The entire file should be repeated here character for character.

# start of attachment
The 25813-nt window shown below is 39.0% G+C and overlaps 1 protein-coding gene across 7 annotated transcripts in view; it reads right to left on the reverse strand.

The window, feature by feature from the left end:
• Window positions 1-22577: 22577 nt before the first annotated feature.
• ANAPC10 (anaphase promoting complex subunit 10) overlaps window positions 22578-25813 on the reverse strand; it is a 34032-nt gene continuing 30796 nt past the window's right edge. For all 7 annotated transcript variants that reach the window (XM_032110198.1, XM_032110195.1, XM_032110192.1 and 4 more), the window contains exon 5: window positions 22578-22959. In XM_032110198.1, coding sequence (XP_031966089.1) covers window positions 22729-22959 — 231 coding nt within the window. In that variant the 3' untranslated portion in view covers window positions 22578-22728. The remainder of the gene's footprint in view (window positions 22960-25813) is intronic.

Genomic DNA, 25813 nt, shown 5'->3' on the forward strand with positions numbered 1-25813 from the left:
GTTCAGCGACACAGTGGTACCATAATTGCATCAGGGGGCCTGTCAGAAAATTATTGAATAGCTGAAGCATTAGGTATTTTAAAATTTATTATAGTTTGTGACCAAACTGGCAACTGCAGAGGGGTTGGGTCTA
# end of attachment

The 25813-nt window shown below is 39.0% G+C and overlaps 1 protein-coding gene across 7 annotated transcripts in view; it reads right to left on the reverse strand.

The window, feature by feature from the left end:
• Window positions 1-22577: 22577 nt before the first annotated feature.
• ANAPC10 (anaphase promoting complex subunit 10) overlaps window positions 22578-25813 on the reverse strand; it is a 34032-nt gene continuing 30796 nt past the window's right edge. For all 7 annotated transcript variants that reach the window (XM_032110198.1, XM_032110195.1, XM_032110192.1 and 4 more), the window contains exon 5: window positions 22578-22959. In XM_032110198.1, coding sequence (XP_031966089.1) covers window positions 22729-22959 — 231 coding nt within the window. In that variant the 3' untranslated portion in view covers window positions 22578-22728. The remainder of the gene's footprint in view (window positions 22960-25813) is intronic.

Genomic DNA, 25813 nt, shown 5'->3' on the forward strand with positions numbered 1-25813 from the left:
GTTCAGCGACACAGTGGTACCATAATTGCATCAGGGGGCCTGTCAGAAAATTATTGAATAGCTGAAGCATTAGGTATTTTAAAATTTATTATAGTTTGTGACCAAACTGGCAACTGCAGAGGGGTTGGGTCTA